The Amalfi Coast is a stretch of coastline on the northern coast of the Salerno Gulf on the Tyrrhenian Sea, located in the Province of Salerno of southern Italy. What does that mean? For most of us, it means the front of the ankle on the Italian boot.
The towns along the coast are nestled between the massive stone bluffs and the sea, making this area truly unique. So unique that it became a UNESCO World Heritage Site in 1997.
Because it could only be reached by sea, the Amalfi Coast remained relatively isolated until recent times.
That changed in 1815 when Ferdinand II of Bourbon began construction of the Amalfi Coast road, the Amalfi Drive. It’s the only road that runs along the coast and connects all the main towns from Positano in the west to Vietri Sul Mare in the east.
Today, a trip along the coastal road, now known as Highway 163, is a highlight of any visit to the Amalfi Coast. The locals call it the Nastro Azzuro, Blue Ribbon, because of the color of the sea, which is always in sight. The road clings to the cliff-face, climbing past headlands and dipping down to the sea to reach tiny fishing villages.
Until the 1950s, the Amalfi Coast remained the preferred haunt of celebrities, explorers, artists, writers, composers, and poets, who were attracted by its relative remoteness. It was made popular by John Steinbeck, who wrote about Positano, “it is a dream place that isn’t quite real when you are there and becomes beckoningly real after you have gone.” Today it’s one of Italy’s most popular tourist attractions.
Amalfi was founded in 4 BC as a maritime republic. For centuries Amalfi held the title as the trade capital of the Tyrhennian Sea, exporting wood, arms, iron, fruit, and wine to eastern markets in exchange for pearls, spices, jewels, perfume, textiles, and rugs, to then trade in the west. Because of its affluent reputation, Amalfi found itself under attack often, and a system of watchtowers was built beginning in nine AD.
Many of these towers still stand today. Twenty-two of them, to be exact. Of the towers remaining, many have been converted to businesses and government buildings. One, Norman Tower, is now a restaurant and another, Atrani Tower, is a nightclub. Dinner at Norman Tower should be on your to-do list.
There are also several monasteries dating back to the 1500s on the coast. They have been converted to hotels, suites and bed and breakfasts. Monastero Santa Rosa and Grand Hotel Convento di Amalfi are two of the finest. Both locations have restaurants, shops, and, of course, hotel rooms and suites.
With January lows of 50 degrees, it’s the perfect region for growing lemons. All along the coast, from February to October, dozens of lemon groves grown in terraced gardens dot the landscape.
As the symbol of the Amalfi Coast, lemons have been grown here since the Middle Ages when monasteries were built, and monks and nuns created the terraces to gain agricultural land.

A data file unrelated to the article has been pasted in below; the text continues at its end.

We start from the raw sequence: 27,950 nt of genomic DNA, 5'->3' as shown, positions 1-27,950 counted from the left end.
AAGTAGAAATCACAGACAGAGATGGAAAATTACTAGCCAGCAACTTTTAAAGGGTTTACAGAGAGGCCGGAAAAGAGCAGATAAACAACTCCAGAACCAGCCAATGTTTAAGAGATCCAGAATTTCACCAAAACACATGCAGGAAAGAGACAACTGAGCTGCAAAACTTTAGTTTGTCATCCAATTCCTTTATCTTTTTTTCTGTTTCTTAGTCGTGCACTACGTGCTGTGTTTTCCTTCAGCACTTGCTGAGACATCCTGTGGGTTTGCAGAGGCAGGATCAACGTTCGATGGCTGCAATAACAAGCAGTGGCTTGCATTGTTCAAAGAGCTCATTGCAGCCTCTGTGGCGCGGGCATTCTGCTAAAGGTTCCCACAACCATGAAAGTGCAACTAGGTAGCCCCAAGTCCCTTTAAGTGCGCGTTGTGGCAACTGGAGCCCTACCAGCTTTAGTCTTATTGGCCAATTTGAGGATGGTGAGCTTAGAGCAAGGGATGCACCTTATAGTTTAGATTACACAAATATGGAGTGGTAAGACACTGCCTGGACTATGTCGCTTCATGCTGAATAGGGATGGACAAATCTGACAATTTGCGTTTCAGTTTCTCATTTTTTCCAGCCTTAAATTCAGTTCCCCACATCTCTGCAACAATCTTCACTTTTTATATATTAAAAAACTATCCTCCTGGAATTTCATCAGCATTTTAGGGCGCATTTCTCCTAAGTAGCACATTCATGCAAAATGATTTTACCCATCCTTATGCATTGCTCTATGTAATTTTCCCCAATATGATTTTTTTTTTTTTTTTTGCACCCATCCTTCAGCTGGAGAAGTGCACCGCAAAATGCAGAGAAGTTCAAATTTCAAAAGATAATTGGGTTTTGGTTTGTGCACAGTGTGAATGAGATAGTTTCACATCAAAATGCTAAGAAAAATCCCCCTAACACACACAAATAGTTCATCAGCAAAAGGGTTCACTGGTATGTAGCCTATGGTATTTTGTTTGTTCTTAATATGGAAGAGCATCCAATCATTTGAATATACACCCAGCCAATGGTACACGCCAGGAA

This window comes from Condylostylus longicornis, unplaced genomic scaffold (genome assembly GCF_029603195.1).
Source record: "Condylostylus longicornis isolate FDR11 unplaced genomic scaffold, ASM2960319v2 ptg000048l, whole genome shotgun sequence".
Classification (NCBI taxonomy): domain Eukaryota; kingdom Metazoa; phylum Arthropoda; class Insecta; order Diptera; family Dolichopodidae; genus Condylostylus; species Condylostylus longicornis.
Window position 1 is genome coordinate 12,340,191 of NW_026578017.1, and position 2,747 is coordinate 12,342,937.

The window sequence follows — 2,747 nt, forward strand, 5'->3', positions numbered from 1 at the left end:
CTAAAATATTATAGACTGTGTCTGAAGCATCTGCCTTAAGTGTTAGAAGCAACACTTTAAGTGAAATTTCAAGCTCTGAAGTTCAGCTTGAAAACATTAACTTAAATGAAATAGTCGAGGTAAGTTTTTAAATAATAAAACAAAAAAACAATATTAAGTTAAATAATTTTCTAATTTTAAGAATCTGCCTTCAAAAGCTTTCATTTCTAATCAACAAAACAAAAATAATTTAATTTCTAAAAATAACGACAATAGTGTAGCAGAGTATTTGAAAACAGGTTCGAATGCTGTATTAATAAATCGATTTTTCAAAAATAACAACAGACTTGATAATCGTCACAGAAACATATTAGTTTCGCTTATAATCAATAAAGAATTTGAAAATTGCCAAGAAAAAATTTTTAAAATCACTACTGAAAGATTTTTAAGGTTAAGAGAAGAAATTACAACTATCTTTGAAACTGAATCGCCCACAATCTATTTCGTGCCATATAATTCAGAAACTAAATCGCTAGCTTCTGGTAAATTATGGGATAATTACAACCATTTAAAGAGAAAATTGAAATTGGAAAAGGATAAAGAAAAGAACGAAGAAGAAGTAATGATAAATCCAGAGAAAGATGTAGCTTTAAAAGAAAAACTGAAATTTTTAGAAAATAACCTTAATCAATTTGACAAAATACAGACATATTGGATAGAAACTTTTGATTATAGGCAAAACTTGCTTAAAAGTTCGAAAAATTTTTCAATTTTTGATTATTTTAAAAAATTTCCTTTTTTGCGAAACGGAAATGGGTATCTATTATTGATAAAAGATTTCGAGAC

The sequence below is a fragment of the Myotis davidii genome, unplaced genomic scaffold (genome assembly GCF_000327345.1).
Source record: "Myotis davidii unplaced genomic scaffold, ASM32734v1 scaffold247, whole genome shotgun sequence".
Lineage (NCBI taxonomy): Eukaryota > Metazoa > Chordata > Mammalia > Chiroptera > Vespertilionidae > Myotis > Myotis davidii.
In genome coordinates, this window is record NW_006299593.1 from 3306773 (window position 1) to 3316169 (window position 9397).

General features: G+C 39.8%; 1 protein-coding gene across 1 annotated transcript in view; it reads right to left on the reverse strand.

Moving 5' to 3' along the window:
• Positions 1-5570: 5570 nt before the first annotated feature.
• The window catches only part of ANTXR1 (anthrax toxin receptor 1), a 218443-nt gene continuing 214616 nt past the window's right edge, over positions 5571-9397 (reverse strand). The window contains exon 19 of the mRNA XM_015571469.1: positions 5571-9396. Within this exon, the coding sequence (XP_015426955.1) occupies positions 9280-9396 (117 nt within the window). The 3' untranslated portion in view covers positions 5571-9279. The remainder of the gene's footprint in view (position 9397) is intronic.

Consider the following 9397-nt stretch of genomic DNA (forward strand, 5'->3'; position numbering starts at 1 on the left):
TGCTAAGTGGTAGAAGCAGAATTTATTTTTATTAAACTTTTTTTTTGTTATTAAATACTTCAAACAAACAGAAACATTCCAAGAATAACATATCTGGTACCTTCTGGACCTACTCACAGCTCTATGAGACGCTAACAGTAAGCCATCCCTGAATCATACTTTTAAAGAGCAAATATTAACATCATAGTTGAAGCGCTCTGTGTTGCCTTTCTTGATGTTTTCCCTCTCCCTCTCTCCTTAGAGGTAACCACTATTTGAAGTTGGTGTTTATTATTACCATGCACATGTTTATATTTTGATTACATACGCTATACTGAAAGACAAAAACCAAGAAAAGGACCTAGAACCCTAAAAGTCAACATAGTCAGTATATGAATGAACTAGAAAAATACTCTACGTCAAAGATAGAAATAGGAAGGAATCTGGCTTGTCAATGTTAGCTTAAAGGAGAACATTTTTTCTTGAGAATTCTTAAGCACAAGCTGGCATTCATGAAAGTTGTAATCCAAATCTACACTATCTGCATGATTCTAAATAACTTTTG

The lemons on the Amalfi Coast are of a special type, sfusato amalfitano. They are large with thick skin that can be eaten as a refreshing snack in summer or used for sweets and candy. Yes, you can eat the peels, and they’re outstanding.
Also well-known is the sweet liquor limoncello, made from the lemon peels. You can find the limoneti, the lemon terraces, mainly on the seaside of the coast. The more you travel inland, the more the lemons disappear, and you begin to find chestnut groves and grape vineyards instead.
Although the Amalfi Coast is a favorite seaside holiday destination, this part of the Italian coastline has very few beaches.
Don’t expect to spend your time walking on long stretches of soft sand. On the Amalfi Coast, what is called a beach is often little more than a patch of pebbles or a rocky platform beneath the cliffs.
But don’t be discouraged because some of the world’s most enchanting bays, lapped by crystal clear waters, are located along the Amalfi Coast.
If you decide to rent a boat, you can reach the otherwise inaccessible coves of the Amalfi Coast and enjoy a little corner of paradise all to yourself for hours.
Of Note: The sun leaves most of the Amalfi Coast’s beaches in the early afternoon. So, for maximum hours of sunshine, have breakfast on the beach.
Where to Begin
With so much to see and do on the Amalfi Coast, it is hard to decide where to start. It makes sense to stay at a centrally located monastery. Many of them have terraced lemon gardens, and some have piazzas with local artisans selling their wares. Your concierge can help arrange boat rentals, dinner at the Norman Tower, and tours of the Isle of Capri.
However, when you choose to go, make sure you don’t schedule every moment of each day. Part of the charm of the Amalfi Coast is the relaxation factor. Take the time to enjoy your surroundings. Walk the narrow, ancient stairways. Just sit and watch the ships go by. Stop and smell the lemons. ~TPM
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